August 26, 2006
August 19, 2006
August 12, 2006
August 5, 2006
July 29, 2006
July 22, 2006
July 15, 2006

 

 



September 6, 2008

FOR DECADES A VIRTUAL PARIAH, Albania is shaping up as one of Europe’s major tourist destinations. Spotlight on Saranda (pop: 35,000), a pleasant coastal resort a short ferry ride across from Corfu. For years it has been a popular spot for Albanian honeymooners.

       The number of tourists visitors to this part of the Adriatic coast during the stifling years of Communism, 1949-1990, was near zero but has since been expanding at a frantic rate. The current tourist boom has produced dozens of new hotels, with half-completed structures arising on almost every vacant piece of hillside. Tourism currently accounts for 25% of the region’s income but this is likely to at least double.

    Apart from beaches and the usual attractions of a coastal resort, what draws many visitors are the well-preserved ruins of the ancient Roman town of Butrint, on the six-mile long Ksamil peninsula. Nearby is a sea-fed lake which today, as in ancient times, is a rich source of fish and mussels.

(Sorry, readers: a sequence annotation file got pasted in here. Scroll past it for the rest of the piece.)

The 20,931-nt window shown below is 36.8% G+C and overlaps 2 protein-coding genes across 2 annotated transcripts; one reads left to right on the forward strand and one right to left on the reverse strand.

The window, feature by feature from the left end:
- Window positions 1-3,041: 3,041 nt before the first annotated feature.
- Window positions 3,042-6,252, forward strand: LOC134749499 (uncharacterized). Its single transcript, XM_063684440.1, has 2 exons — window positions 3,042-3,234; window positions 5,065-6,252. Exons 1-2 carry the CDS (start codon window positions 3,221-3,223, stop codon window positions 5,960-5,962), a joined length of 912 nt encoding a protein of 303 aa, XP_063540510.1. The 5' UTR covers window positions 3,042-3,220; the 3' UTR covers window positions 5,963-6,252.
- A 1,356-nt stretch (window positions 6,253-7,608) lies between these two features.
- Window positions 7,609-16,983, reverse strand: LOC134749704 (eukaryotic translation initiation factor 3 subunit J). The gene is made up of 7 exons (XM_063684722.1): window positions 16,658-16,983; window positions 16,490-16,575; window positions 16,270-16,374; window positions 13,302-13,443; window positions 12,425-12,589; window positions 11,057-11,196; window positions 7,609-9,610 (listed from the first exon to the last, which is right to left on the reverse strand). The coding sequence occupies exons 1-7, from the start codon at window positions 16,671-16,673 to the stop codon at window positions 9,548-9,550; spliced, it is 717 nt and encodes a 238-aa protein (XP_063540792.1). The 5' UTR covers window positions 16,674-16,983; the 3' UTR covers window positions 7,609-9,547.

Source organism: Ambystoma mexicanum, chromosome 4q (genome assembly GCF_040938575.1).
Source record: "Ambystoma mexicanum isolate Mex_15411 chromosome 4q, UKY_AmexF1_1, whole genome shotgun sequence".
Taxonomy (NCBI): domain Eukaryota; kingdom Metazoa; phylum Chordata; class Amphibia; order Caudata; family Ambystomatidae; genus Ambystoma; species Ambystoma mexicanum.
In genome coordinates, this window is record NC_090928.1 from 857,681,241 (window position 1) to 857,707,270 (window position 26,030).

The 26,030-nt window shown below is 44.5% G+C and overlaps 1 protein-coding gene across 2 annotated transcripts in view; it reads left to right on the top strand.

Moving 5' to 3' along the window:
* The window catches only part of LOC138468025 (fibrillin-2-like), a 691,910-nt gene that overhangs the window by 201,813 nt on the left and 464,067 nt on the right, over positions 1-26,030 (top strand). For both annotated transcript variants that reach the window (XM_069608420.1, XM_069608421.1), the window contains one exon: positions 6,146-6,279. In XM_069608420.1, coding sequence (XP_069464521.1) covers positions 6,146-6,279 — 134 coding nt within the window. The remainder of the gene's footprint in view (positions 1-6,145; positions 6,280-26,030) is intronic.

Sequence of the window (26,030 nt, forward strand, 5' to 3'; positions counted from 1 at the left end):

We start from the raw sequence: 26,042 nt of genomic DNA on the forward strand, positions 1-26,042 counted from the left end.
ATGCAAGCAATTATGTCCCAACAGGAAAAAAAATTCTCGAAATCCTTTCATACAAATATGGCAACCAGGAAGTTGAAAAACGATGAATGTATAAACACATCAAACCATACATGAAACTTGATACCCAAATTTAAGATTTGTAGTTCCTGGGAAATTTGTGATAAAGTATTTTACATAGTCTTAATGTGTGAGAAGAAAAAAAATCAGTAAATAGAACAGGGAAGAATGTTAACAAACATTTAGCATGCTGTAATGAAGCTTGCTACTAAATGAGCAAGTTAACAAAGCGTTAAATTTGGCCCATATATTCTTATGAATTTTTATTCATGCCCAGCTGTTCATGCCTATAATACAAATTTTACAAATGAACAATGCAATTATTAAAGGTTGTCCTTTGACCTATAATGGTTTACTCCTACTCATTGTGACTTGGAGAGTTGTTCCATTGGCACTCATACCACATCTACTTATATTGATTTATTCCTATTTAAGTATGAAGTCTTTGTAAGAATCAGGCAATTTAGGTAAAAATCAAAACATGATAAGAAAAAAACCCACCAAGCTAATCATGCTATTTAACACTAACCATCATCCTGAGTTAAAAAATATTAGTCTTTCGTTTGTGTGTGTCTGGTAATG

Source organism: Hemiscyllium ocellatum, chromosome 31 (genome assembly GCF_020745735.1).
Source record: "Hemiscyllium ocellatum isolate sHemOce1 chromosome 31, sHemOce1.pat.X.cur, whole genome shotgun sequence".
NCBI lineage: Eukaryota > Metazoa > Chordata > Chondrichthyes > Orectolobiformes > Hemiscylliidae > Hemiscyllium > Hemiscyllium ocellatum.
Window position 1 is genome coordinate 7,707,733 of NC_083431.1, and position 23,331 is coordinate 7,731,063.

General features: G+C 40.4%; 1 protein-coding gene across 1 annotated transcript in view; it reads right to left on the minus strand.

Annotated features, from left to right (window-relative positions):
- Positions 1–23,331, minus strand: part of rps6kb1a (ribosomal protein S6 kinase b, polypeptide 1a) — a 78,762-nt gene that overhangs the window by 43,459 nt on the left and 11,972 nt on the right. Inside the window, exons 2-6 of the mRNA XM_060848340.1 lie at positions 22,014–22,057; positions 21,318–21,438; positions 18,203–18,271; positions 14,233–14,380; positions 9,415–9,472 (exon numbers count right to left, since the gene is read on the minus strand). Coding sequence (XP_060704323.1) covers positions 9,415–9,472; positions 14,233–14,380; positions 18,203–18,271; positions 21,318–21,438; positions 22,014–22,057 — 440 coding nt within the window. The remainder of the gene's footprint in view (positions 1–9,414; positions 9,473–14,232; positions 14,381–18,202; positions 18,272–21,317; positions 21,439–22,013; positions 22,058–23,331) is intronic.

The origins of Saranda, whose name commemorates the death of forty Christian martyrs, go all the way back to a 6th century BC Greek settlement later captured by the Romans and used as a safe harbor for the fleet. In 44BC it was a grain depot for Caesar’s army and the aqueduct bringing water to the town is shown on coins that Butrint minted in the reigns of Augustus and Nero.

       The ruins, once surrounded by a 30 ft high wall, are a delight for archaeologically-minded visitors who can admire the ancient theatre--its 20 ascending rows of seats seated about 1,500 spectators--and the numerous temples devoted to Asclepius, the god of healing. A gymnasium where youth were taught both academically and physically, was served by water thru pipes to the bathhouse, where mosaic tiles bear a votive inscription dedicated to Zeus Cassios, the god protecting mariners. Gods, however, were very much out of favor during the 40 years of Communist rule (which ended in 1990) when all private religious practice was banned. Today, Albania’s 3.6 million population is more than two-thirds Muslim.